You've probably heard of the "terror tunnels"--which have only really started to get the press they warrant in the last week or so. If you need a catch-up: Hamas has a tunnel-network of unknown size and complexity that allows soldiers to pop up on remote locations in Israel and launch attacks.

    But that's the least of the tunnels--and the easiest to understand (after all, it's not that different from similar tunnel networks that were the nightmare-terrors of U.S. grunts in Vietnam).

    It's the *other* tunnels that can tell us so much about politics in Gaza, and Gaza's relations with *all* its neighbors. These are trade tunnels that run into Egypt. Check out this 2012 paper by Nicolas Pelham (" a writer on Arab affairs for The Economist and the New York Review of Books. He is the author of A New Muslim Order ... and coauthor of A History of the Middle East ... , and has reported on Gaza extensively") for the Institute for Palestine Studies ("the oldest independent non-profit, public service, research institute in the Arab world."):

  • "Gaza's Tunnel Phenomenon: The Unintended Dynamics of Israel's Siege"

    Simple fact: This is as close as I've seen to a non-partisan article about Israel and Gaza. I'm not offering you a tl;dr, because I urge you to read the whole thing and see what you see.

    In case you need it, here's an Archive.org link to same. Why would you need this? Because the Institute for Palestine Studies webpage has been going up and down a lot, since pro-Israel bloggers recently went nuts linking to this two-year old study, under headlines like Hamas Killed 160 Palestinian Children to Build Gaza Tunnels – Tablet Magazine. Funny thing is this: Most of these posts are focused exclusively on the following 100-word excerpt from the 8700 word article:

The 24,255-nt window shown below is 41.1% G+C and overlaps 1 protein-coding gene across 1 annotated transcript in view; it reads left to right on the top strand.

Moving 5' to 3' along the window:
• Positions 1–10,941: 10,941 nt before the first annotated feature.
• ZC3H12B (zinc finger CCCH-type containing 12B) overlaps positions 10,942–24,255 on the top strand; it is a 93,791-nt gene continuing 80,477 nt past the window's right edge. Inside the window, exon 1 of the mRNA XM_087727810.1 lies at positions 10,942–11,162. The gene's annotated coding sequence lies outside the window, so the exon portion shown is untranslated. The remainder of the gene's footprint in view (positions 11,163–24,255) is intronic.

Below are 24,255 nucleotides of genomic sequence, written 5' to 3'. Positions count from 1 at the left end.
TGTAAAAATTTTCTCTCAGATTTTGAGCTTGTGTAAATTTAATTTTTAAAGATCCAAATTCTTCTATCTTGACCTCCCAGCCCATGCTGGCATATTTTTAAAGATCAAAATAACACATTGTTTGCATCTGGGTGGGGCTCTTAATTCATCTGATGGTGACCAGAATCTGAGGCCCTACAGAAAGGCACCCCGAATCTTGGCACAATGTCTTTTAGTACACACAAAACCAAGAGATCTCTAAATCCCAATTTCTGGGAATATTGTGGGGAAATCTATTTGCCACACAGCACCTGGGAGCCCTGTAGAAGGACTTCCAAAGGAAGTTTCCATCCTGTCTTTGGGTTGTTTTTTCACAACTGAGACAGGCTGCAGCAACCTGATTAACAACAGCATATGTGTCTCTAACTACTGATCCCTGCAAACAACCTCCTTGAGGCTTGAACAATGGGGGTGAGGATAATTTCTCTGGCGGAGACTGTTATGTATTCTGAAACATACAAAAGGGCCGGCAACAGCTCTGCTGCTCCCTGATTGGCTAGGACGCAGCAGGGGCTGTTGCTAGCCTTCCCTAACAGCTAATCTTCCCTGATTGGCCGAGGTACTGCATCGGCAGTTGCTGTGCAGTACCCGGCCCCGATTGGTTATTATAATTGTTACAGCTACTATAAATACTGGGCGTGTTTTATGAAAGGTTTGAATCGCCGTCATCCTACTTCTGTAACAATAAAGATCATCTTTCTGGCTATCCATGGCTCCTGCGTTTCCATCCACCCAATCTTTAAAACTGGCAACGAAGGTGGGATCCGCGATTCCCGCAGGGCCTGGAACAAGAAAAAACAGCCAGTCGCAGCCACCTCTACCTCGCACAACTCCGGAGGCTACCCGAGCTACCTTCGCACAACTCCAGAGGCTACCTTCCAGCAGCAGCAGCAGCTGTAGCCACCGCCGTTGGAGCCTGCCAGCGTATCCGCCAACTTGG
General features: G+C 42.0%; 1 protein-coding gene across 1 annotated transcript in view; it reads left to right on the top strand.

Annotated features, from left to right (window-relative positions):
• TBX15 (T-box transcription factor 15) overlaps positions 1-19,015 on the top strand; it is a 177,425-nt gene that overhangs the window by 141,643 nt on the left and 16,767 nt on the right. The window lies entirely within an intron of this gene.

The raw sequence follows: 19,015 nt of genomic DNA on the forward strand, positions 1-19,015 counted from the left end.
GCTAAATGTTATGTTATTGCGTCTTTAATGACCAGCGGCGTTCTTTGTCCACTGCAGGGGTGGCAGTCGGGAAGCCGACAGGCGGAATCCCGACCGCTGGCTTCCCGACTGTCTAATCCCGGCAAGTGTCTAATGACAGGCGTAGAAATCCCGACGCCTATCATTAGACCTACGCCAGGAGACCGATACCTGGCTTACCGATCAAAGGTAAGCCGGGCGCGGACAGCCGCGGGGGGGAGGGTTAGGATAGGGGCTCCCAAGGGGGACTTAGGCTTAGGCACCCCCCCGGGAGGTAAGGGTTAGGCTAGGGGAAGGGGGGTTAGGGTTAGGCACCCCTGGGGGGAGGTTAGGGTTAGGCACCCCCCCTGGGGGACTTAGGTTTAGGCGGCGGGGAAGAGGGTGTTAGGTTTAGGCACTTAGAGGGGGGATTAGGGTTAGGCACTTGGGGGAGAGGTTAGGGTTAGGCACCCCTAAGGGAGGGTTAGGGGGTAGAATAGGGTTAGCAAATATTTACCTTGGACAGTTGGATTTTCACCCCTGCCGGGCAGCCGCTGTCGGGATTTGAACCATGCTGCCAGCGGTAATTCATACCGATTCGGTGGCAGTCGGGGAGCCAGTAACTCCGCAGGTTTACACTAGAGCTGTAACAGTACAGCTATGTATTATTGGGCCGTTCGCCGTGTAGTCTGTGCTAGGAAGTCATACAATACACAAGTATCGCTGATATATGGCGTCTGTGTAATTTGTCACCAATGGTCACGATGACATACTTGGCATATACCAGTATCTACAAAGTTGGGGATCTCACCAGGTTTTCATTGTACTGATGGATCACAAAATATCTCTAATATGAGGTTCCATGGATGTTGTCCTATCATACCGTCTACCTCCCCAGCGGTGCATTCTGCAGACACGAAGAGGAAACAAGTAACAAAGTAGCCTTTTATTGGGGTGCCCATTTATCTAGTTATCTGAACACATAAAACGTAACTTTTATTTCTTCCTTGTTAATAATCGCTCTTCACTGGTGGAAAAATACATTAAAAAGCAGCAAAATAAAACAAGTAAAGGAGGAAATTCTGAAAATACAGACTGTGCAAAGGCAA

A similarly cavalier approach to child labor and tunnel fatalities damaged the movement’s standing with human-rights groups, despite government assurances dating back to 2008 that it was considering curbs. During a police patrol that the author was permitted to accompany in December 2011, nothing was done to impede the use of children in the tunnels, where, much as in Victorian coal mines, they are prized for their nimble bodies. At least 160 children have been killed in the tunnels, according to Hamas officials. Safety controls on imports appear similarly lax, although the TAC insists that a sixteen-man contingent carries out sporadic spot-checks.